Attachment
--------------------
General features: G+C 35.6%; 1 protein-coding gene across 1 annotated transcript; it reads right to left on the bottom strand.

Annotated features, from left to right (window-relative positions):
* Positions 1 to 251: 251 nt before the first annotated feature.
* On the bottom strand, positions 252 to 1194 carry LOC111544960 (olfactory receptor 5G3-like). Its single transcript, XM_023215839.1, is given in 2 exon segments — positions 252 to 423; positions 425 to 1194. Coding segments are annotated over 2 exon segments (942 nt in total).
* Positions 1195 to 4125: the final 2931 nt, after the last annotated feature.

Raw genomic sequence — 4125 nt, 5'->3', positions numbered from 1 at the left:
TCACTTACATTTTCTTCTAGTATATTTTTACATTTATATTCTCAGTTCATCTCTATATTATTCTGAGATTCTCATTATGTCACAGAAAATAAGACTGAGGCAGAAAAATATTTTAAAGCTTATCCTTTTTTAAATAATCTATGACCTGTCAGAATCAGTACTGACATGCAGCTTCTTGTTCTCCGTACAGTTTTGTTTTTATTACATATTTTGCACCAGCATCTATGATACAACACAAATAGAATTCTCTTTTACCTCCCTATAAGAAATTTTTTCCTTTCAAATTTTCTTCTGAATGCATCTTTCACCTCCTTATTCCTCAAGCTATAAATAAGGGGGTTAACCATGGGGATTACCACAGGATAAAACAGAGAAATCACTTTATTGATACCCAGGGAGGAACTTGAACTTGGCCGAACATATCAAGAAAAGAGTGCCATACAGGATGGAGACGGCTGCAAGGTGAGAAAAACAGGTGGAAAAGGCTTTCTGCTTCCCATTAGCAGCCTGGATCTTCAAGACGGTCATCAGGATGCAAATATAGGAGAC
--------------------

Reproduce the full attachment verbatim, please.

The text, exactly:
General features: G+C 35.6%; 1 protein-coding gene across 1 annotated transcript; it reads right to left on the bottom strand.

Annotated features, from left to right (window-relative positions):
* Positions 1 to 251: 251 nt before the first annotated feature.
* On the bottom strand, positions 252 to 1194 carry LOC111544960 (olfactory receptor 5G3-like). Its single transcript, XM_023215839.1, is given in 2 exon segments — positions 252 to 423; positions 425 to 1194. Coding segments are annotated over 2 exon segments (942 nt in total).
* Positions 1195 to 4125: the final 2931 nt, after the last annotated feature.

Raw genomic sequence — 4125 nt, 5'->3', positions numbered from 1 at the left:
TCACTTACATTTTCTTCTAGTATATTTTTACATTTATATTCTCAGTTCATCTCTATATTATTCTGAGATTCTCATTATGTCACAGAAAATAAGACTGAGGCAGAAAAATATTTTAAAGCTTATCCTTTTTTAAATAATCTATGACCTGTCAGAATCAGTACTGACATGCAGCTTCTTGTTCTCCGTACAGTTTTGTTTTTATTACATATTTTGCACCAGCATCTATGATACAACACAAATAGAATTCTCTTTTACCTCCCTATAAGAAATTTTTTCCTTTCAAATTTTCTTCTGAATGCATCTTTCACCTCCTTATTCCTCAAGCTATAAATAAGGGGGTTAACCATGGGGATTACCACAGGATAAAACAGAGAAATCACTTTATTGATACCCAGGGAGGAACTTGAACTTGGCCGAACATATCAAGAAAAGAGTGCCATACAGGATGGAGACGGCTGCAAGGTGAGAAAAACAGGTGGAAAAGGCTTTCTGCTTCCCATTAGCAGCCTGGATCTTCAAGACGGTCATCAGGATGCAAATATAGGAGAC